Reports that Russian president Vladimir Putin was set to visit his Turkish counterpart in Ankara have been shot down by Kremlin press secretary Dmitry Peskov.
Rumors that the two leaders were set to meet “soon” have been circulating since early May, when Turkey’s President Recep Tayyip Erdogan told reporters that he was going to meet Putin “in the coming days.”
Over the last half-decade, the two leaders have forged a sometimes uneasy alliance that was tightened by Putin’s unequivocal support to Erdogan after the failed coup of July 2016, which threatened to dethrone the Turkish president. Erdogan has now been in power for almost two decades.
The two countries have often found themselves on different sides of international conflicts in recent years, as in Syria and Libya. However, Putin and Erdogan have cooperated and tightened their alliance, keeping tensions and rivalries in check.
Things appear to have changed after the invasion of Ukraine, which Turkey unequivocally condemned, together with most UN countries.
It was not the first time Turkey sided with Ukraine over Russia. In 2014, Ankara did not recognize the Russian annexation of Crimea, which it said was a violation of international law.
But Erdogan’s position toward Russia as the war in Ukraine unfolds remains ambiguous.
While Ankara has deemed the invasion of Ukraine as “unacceptable,” the country has also refused to join the UN in its sanctions against Russia.
Turkey’s interest would appear to be avoiding a broader expansion of the conflict in Ukraine, a country Ankara believes should remain independent, while at the same time keeping its important financial and economic ties with Moscow.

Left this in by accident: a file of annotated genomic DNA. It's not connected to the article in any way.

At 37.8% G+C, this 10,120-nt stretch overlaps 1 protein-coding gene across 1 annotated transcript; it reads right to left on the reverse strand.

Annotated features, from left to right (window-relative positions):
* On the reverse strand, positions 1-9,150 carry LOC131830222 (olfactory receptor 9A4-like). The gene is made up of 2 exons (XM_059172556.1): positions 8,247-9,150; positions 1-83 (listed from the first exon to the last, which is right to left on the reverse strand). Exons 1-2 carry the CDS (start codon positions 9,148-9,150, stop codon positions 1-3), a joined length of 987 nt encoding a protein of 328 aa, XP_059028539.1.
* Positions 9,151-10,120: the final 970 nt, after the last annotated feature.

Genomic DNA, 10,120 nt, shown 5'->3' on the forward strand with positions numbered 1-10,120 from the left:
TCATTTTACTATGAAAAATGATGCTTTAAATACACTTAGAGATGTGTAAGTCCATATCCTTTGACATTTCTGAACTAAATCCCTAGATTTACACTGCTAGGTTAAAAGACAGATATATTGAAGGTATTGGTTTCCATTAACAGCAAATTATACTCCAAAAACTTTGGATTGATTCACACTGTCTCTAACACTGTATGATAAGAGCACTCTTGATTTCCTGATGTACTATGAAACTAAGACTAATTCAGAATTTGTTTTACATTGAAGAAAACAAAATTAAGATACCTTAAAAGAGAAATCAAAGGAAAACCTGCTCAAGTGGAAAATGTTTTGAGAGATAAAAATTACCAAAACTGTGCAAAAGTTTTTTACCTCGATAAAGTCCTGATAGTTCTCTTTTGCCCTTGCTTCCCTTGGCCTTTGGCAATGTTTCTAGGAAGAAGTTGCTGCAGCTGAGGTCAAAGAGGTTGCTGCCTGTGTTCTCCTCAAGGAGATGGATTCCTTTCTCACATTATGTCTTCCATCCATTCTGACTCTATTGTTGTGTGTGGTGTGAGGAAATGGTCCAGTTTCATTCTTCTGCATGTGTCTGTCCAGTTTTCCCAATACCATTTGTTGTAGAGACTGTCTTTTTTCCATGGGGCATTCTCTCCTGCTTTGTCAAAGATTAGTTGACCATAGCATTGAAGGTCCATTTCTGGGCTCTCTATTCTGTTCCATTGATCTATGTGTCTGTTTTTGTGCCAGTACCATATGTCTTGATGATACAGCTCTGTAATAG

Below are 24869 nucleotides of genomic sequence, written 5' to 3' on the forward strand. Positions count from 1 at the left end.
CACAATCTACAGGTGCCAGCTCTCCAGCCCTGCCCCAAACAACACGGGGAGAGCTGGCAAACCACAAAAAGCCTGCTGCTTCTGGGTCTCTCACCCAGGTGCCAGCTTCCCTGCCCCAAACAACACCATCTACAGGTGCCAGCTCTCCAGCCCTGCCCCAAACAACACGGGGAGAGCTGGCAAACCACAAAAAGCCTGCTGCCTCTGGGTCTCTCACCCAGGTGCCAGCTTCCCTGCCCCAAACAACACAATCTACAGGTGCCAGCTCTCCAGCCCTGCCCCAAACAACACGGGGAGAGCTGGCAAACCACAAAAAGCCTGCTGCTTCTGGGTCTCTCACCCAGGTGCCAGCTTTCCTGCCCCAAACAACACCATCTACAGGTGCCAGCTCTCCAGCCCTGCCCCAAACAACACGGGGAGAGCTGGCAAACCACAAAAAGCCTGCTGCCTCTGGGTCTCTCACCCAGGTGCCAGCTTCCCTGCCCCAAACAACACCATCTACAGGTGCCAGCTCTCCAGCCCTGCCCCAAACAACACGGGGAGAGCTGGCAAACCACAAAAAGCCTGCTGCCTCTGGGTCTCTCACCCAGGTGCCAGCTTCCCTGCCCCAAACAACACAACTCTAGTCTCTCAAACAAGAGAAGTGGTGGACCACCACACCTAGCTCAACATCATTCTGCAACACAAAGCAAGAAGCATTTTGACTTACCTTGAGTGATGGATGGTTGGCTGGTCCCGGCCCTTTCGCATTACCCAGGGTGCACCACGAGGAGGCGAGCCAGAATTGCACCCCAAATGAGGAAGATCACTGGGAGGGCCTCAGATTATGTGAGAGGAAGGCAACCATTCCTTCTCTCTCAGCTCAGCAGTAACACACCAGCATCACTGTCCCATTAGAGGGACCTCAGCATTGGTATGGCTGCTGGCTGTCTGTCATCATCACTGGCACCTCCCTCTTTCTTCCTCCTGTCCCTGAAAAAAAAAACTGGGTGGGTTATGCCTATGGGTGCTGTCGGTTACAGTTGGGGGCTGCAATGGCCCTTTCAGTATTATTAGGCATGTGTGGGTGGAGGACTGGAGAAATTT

Since the beginning of the war, Erdogan has tried to play a mediating role between Russia and Ukraine. On March 29, he organized a meeting between Russian and Ukrainian delegations in Istanbul, which was at the time considered a breakthrough in the attempts at ending the war.
At the end of April, Erdogan was still trying to organize peace talks between Ukraine’s President Volodymyr Zelensky and Putin.
But tipping the scale towards Russia this week, Erdogan’s said Turkey will veto Sweden’s and Finland’s membership bids to NATO.
On May 16, Turkey said its refusal to approve Finland and Sweden’s membership is linked to Sweden’s history of hosting members of the Kurdish militant groups and sanctions that Stockholm has put in place against Ankara since 2019 over Turkey’s military involvement in Syria.
Whatever the reason, Turkey’s veto is bound to please the Kremlin, which has expressed overt hostility toward the idea of Finland and Sweden joining NATO.
The Turkish president’s objection represents a serious obstacle to the two Nordic countries joining the alliance, as any new member needs to be approved by all 30 NATO countries.
Newsweek contacted the Russian Ministry of Foreign Affairs for comment.